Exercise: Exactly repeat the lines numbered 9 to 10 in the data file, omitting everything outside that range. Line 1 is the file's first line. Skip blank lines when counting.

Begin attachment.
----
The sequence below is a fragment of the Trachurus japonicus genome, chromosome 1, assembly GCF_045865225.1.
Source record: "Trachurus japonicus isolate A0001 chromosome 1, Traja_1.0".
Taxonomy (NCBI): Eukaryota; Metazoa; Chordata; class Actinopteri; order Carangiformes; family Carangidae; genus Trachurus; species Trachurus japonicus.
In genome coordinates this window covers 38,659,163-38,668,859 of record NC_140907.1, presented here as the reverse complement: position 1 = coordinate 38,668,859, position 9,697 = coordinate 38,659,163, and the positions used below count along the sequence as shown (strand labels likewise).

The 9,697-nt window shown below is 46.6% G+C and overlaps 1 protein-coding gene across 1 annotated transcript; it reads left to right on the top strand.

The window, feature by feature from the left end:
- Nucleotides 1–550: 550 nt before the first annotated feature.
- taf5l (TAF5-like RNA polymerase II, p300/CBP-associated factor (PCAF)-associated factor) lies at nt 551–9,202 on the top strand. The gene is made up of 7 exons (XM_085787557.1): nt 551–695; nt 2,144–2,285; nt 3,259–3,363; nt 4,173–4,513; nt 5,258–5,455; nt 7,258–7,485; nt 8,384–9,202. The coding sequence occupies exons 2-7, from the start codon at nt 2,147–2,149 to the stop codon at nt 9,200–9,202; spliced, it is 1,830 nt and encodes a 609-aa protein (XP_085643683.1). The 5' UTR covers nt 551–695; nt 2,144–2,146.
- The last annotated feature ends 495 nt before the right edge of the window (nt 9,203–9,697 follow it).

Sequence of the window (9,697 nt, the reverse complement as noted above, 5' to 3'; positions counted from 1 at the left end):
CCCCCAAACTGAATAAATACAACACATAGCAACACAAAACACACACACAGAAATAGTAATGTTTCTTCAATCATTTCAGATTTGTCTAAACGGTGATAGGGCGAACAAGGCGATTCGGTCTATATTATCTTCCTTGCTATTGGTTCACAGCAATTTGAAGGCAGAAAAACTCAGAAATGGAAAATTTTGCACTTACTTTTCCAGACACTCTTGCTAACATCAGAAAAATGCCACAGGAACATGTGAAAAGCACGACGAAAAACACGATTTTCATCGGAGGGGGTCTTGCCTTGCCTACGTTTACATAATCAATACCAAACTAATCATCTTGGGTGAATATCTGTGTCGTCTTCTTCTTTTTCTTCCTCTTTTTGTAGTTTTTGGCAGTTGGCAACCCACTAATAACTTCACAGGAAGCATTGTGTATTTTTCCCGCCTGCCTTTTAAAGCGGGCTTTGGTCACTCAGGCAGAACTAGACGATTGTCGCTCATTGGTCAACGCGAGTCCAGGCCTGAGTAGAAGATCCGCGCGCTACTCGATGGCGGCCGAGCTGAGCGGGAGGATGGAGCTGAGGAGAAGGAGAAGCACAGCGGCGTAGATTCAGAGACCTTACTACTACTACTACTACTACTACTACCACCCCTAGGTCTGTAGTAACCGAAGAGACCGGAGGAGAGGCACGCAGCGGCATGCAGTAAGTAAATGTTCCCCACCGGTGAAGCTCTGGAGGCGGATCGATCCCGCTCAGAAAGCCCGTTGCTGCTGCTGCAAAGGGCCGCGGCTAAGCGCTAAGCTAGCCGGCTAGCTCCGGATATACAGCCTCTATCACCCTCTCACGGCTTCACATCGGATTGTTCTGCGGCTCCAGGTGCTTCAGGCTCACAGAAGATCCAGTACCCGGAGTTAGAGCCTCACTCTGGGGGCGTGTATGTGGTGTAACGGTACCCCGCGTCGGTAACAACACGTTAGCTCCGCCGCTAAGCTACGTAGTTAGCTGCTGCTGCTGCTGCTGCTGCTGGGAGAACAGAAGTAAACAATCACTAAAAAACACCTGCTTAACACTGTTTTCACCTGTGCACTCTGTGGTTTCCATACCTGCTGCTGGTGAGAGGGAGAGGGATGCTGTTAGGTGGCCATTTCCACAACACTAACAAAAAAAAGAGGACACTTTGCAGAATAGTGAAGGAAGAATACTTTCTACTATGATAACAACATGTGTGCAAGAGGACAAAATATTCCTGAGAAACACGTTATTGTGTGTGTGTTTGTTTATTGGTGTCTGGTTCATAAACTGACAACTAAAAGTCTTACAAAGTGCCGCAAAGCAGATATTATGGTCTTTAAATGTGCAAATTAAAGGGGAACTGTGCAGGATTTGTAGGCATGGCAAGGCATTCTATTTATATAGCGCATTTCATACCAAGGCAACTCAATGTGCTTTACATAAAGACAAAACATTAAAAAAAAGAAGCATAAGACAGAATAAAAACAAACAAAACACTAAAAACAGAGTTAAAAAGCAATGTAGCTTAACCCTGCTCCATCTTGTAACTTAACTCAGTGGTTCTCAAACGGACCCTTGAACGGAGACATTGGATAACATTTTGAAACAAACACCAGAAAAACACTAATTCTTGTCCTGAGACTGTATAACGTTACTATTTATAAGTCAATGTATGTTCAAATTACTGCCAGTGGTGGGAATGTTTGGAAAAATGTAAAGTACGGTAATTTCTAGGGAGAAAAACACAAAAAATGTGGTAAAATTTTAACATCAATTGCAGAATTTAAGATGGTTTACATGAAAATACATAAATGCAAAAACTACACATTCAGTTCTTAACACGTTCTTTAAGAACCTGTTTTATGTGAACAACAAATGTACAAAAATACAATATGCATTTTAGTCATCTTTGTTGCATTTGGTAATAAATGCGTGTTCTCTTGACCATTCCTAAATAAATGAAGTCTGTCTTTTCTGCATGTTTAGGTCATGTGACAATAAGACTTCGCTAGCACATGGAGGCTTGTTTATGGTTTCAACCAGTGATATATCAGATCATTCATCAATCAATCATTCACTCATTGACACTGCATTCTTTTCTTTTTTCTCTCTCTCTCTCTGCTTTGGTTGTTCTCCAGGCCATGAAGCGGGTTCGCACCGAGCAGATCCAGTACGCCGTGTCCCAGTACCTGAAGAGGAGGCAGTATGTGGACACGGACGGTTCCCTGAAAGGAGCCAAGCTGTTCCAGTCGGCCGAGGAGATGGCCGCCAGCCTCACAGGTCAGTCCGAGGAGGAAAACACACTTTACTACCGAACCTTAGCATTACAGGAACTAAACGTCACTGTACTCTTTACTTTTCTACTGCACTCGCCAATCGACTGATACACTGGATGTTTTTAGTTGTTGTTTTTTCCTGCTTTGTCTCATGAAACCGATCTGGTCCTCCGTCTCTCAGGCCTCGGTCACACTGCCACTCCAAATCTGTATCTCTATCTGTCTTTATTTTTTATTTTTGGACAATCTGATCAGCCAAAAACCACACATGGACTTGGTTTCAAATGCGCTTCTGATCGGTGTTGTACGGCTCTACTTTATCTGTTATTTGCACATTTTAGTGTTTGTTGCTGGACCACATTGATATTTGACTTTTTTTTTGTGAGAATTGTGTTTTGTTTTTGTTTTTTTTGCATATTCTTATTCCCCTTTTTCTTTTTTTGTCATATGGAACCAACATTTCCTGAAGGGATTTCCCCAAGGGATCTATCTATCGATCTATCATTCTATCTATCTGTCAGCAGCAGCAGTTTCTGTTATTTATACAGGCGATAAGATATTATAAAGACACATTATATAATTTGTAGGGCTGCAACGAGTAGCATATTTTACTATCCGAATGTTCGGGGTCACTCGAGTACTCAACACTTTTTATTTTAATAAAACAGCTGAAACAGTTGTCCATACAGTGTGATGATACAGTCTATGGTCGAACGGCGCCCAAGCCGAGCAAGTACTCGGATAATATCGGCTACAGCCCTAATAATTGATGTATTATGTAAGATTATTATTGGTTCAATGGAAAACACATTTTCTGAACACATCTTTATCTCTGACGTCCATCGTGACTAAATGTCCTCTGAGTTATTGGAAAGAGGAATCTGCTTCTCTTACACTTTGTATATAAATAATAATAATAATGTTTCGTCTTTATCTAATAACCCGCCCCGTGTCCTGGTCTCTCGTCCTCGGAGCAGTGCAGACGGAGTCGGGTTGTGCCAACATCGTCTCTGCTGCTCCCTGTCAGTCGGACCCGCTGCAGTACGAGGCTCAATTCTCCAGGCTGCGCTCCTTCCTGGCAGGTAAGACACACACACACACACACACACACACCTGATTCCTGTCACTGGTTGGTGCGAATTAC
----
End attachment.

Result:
- The last annotated feature ends 495 nt before the right edge of the window (nt 9,203–9,697 follow it).

Sequence of the window (9,697 nt, the reverse complement as noted above, 5' to 3'; positions counted from 1 at the left end):